WALKING INTO 2023 WITH CHRIST: Watch Night observances set for Vicksburg-area churches

Published 4:00 am Saturday, December 31, 2022

Saturday, from about 10 p.m. until midnight or 12:30 a.m. on Sunday, the congregations of many African American churches in Warren County will participate in a service with roots found in the United States and Europe.

Watch Night services, according to the Encyclopedia Britannica, can be traced to the early 18th century in Moravian churches, when churchgoers began marking the occasion with a vigil to reflect on the past year and consider what was coming in the new year.

The service gained significance among African Americans on Dec. 31, 1862, when slaves in the Confederate states gathered in churches and private homes the night before President Abraham Lincoln’s Emancipation Proclamation was to be signed. The slaves stayed awake all night, waiting for news that the Emancipation Proclamation had been issued and they were legally free.

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While the historical significance of the Emancipation Proclamation remains when Watch Night is discussed, there are other reasons why the tradition remains.

For some, Watch Night now carries a more religious meaning as they prepare to greet the new year. And with the threat of COVID-19 diminished, several Warren County churches will return to in-person Watch Night services to ring in 2023.

Watch Night, said the Rev. R.D. Bernard, pastor of King Solomon Baptist Church, “Is for the body (of the church) being together from one year to the next, to celebrate together as a spiritual family; seeing the old year out together and seeing the new year in together.

“It has been a long tradition,” he said. “During the service, the chairman of the deacons gets up and talks about all things we were able to accomplish during the year.”

Bernard said the service will be held in person from 10 p.m. to 12:30 a.m. The church is located at 180 Oak Ridge Road.

Pastor Linda Sweezer, of House of Peace Worship Church International, said her church’s Watch Night service will be from 10 p.m. to midnight at the church, located at 1301 Holly St. While last year’s service was held virtually out of concern for COVID-19, this year’s service will be in-person.

“We have what’s called a Prophetic New Year’s Eve Service,” she said. “We get a word from the Lord for the new year and we share that with people.”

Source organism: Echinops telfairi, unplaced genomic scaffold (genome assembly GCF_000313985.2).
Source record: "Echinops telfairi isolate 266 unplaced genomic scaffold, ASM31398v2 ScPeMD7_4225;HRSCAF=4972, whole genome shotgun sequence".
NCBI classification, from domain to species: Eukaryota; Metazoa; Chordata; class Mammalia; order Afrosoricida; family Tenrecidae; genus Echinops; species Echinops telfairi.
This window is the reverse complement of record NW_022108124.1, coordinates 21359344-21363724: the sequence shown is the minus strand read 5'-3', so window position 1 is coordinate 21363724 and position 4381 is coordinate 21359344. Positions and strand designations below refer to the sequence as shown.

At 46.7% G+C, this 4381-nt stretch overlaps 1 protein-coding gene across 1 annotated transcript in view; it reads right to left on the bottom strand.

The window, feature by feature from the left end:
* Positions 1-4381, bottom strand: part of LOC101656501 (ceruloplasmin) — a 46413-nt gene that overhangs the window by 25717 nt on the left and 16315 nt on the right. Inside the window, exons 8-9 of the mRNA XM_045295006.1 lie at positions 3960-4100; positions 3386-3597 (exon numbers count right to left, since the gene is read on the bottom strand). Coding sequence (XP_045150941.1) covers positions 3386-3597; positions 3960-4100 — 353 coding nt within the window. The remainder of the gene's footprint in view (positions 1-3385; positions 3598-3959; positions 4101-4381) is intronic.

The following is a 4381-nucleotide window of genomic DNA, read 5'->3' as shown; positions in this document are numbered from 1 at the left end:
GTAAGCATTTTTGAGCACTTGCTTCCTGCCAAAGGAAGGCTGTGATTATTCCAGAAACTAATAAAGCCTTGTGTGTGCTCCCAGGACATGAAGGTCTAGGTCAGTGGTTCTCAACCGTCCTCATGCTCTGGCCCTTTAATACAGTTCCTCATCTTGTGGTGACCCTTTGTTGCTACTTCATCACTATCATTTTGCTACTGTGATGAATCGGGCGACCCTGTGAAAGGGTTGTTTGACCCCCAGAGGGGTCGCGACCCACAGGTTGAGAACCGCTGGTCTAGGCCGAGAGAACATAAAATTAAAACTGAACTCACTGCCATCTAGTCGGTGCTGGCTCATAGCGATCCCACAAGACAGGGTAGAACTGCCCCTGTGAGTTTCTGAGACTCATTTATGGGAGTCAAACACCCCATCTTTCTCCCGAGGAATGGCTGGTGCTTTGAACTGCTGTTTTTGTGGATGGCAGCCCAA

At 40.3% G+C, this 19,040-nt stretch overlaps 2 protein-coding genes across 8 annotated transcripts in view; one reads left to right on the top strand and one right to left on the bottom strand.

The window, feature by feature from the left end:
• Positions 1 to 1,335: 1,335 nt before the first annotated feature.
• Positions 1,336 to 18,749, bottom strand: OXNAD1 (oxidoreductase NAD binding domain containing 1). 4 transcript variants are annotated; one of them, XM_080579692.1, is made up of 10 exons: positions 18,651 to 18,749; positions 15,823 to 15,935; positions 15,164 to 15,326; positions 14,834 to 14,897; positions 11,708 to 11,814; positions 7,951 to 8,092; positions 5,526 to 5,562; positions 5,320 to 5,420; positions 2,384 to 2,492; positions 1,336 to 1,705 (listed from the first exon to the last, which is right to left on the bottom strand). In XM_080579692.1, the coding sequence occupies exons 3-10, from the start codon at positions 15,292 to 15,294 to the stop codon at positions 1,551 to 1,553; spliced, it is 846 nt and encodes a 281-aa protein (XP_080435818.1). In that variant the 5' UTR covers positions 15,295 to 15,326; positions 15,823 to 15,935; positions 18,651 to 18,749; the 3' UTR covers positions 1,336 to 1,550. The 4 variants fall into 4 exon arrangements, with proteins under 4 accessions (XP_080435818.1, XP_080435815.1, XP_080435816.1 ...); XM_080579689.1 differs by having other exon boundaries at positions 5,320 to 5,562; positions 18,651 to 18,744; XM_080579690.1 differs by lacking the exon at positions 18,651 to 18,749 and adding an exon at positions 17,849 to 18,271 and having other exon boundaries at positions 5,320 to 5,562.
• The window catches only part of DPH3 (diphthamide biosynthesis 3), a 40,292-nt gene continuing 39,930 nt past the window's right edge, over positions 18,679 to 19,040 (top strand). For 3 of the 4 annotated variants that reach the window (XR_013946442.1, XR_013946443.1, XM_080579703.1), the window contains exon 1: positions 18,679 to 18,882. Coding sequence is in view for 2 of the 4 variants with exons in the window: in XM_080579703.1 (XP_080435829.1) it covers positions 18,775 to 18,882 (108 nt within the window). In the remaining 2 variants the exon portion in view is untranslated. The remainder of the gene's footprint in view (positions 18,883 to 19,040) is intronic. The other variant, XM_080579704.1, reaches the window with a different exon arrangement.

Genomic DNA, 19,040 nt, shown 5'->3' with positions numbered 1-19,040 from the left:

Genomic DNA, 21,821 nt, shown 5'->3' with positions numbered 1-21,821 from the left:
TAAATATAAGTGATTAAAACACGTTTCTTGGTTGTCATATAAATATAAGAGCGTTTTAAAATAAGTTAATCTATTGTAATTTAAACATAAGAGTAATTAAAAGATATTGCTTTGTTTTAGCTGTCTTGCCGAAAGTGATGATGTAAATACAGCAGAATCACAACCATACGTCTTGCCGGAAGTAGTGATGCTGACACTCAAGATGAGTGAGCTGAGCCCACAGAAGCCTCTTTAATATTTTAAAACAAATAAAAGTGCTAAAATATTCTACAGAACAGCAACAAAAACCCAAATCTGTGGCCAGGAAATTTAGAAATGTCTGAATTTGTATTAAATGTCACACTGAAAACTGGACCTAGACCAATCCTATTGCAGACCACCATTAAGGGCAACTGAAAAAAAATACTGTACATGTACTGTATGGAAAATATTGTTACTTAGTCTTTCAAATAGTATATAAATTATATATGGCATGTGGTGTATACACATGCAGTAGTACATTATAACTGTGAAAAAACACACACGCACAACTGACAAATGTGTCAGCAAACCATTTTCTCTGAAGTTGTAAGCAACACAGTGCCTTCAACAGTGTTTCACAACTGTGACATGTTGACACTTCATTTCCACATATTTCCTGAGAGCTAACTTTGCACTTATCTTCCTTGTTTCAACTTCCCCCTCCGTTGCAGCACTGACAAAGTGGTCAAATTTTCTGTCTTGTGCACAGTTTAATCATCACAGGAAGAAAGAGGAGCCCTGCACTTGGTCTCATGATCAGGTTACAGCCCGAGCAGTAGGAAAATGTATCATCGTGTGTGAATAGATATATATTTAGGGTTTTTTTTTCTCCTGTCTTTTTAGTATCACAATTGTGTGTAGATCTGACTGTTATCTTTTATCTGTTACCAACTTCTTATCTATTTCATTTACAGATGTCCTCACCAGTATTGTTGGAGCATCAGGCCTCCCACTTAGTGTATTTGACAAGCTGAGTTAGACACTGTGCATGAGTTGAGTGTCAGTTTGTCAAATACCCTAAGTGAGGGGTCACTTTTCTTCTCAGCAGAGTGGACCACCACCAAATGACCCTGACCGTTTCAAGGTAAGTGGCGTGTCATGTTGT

Sweezer said she prepares a calendar each year, “and I share the word that God has spoken to me about the new year,” she said. “It’s a particular scripture for the year and we have a thought for the year about what God is going to do.”

The service, she said, provides an alternative for Christians to celebrate the arrival of New Year’s Day.

“It’s an option to be able to see the new year in, not with parties and drinking, but spiritually by being able to pray and thanking God for the old year and asking his blessings for the new year,” Sweezer said.

The Rev. James Bowman, pastor of New Beginning Church in Christ said his church will hold its Watch Night service from 11:15 p.m. to midnight at the church building, 100 Fisher Ferry Road

“We are going into a new year and we have to be free as we go in the new year,” Bowman said. “Our freedom is not just from back then (with the Emancipation Proclamation). Our freedom is freedom from the world today. Look at all the stuff we have going on in the world — people are killing and dying — and we want to be free from all of that, and the only way you can be free is to walk into the new year in Jesus Christ.”

About John Surratt

John Surratt is a graduate of Louisiana State University with a degree in general studies. He has worked as an editor, reporter and photographer for newspapers in Louisiana, Mississippi and Alabama. He has been a member of The Vicksburg Post staff since 2011 and covers city government. He and his wife attend St. Paul Catholic Church and he is a member of the Port City Kiwanis Club.

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